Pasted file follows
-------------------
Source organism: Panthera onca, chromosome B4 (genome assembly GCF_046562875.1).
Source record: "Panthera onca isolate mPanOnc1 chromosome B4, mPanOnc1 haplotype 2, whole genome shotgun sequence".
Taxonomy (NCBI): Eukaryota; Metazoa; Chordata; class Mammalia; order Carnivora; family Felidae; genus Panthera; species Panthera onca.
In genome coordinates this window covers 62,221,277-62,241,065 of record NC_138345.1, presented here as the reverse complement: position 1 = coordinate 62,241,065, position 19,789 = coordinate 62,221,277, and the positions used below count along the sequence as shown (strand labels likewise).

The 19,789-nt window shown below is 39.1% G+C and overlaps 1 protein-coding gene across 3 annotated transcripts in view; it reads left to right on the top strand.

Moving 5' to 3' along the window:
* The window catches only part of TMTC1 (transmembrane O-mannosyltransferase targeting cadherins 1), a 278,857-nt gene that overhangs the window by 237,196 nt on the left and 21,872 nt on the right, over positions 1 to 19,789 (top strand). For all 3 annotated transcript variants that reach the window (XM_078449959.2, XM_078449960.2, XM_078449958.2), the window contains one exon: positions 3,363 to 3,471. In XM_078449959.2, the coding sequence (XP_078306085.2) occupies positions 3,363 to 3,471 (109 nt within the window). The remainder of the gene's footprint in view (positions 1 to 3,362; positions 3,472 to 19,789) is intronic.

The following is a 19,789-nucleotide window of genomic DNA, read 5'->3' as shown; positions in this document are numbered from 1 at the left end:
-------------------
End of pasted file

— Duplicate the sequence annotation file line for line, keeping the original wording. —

Source organism: Panthera onca, chromosome B4 (genome assembly GCF_046562875.1).
Source record: "Panthera onca isolate mPanOnc1 chromosome B4, mPanOnc1 haplotype 2, whole genome shotgun sequence".
Taxonomy (NCBI): Eukaryota; Metazoa; Chordata; class Mammalia; order Carnivora; family Felidae; genus Panthera; species Panthera onca.
In genome coordinates this window covers 62,221,277-62,241,065 of record NC_138345.1, presented here as the reverse complement: position 1 = coordinate 62,241,065, position 19,789 = coordinate 62,221,277, and the positions used below count along the sequence as shown (strand labels likewise).

The 19,789-nt window shown below is 39.1% G+C and overlaps 1 protein-coding gene across 3 annotated transcripts in view; it reads left to right on the top strand.

Moving 5' to 3' along the window:
* The window catches only part of TMTC1 (transmembrane O-mannosyltransferase targeting cadherins 1), a 278,857-nt gene that overhangs the window by 237,196 nt on the left and 21,872 nt on the right, over positions 1 to 19,789 (top strand). For all 3 annotated transcript variants that reach the window (XM_078449959.2, XM_078449960.2, XM_078449958.2), the window contains one exon: positions 3,363 to 3,471. In XM_078449959.2, the coding sequence (XP_078306085.2) occupies positions 3,363 to 3,471 (109 nt within the window). The remainder of the gene's footprint in view (positions 1 to 3,362; positions 3,472 to 19,789) is intronic.

The following is a 19,789-nucleotide window of genomic DNA, read 5'->3' as shown; positions in this document are numbered from 1 at the left end: